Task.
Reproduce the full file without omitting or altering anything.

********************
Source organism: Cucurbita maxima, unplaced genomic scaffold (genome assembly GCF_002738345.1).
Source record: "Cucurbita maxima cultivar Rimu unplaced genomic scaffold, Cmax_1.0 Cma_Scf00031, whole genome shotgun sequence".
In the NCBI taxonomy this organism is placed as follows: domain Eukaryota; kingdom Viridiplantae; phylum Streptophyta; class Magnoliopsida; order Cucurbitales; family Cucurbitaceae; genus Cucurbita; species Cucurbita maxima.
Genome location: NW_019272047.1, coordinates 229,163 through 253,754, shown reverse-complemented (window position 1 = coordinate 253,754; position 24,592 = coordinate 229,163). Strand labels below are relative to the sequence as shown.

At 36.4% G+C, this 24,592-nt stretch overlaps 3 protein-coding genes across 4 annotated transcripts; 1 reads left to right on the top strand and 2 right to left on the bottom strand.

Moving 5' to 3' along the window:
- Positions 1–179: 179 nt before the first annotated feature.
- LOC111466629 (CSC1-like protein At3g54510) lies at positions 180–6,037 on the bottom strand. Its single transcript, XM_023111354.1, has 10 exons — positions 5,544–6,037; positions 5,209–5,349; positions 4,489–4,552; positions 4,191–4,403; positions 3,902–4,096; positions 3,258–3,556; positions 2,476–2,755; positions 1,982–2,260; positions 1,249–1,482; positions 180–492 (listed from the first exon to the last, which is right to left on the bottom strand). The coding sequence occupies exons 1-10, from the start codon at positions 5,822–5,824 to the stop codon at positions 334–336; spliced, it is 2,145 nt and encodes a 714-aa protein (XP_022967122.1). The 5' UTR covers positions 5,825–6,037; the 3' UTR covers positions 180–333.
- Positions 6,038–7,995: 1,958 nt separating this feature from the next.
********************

Source organism: Cucurbita maxima, unplaced genomic scaffold (genome assembly GCF_002738345.1).
Source record: "Cucurbita maxima cultivar Rimu unplaced genomic scaffold, Cmax_1.0 Cma_Scf00031, whole genome shotgun sequence".
In the NCBI taxonomy this organism is placed as follows: domain Eukaryota; kingdom Viridiplantae; phylum Streptophyta; class Magnoliopsida; order Cucurbitales; family Cucurbitaceae; genus Cucurbita; species Cucurbita maxima.
Genome location: NW_019272047.1, coordinates 229,163 through 253,754, shown reverse-complemented (window position 1 = coordinate 253,754; position 24,592 = coordinate 229,163). Strand labels below are relative to the sequence as shown.

At 36.4% G+C, this 24,592-nt stretch overlaps 3 protein-coding genes across 4 annotated transcripts; 1 reads left to right on the top strand and 2 right to left on the bottom strand.

Moving 5' to 3' along the window:
- Positions 1–179: 179 nt before the first annotated feature.
- LOC111466629 (CSC1-like protein At3g54510) lies at positions 180–6,037 on the bottom strand. Its single transcript, XM_023111354.1, has 10 exons — positions 5,544–6,037; positions 5,209–5,349; positions 4,489–4,552; positions 4,191–4,403; positions 3,902–4,096; positions 3,258–3,556; positions 2,476–2,755; positions 1,982–2,260; positions 1,249–1,482; positions 180–492 (listed from the first exon to the last, which is right to left on the bottom strand). The coding sequence occupies exons 1-10, from the start codon at positions 5,822–5,824 to the stop codon at positions 334–336; spliced, it is 2,145 nt and encodes a 714-aa protein (XP_022967122.1). The 5' UTR covers positions 5,825–6,037; the 3' UTR covers positions 180–333.
- Positions 6,038–7,995: 1,958 nt separating this feature from the next.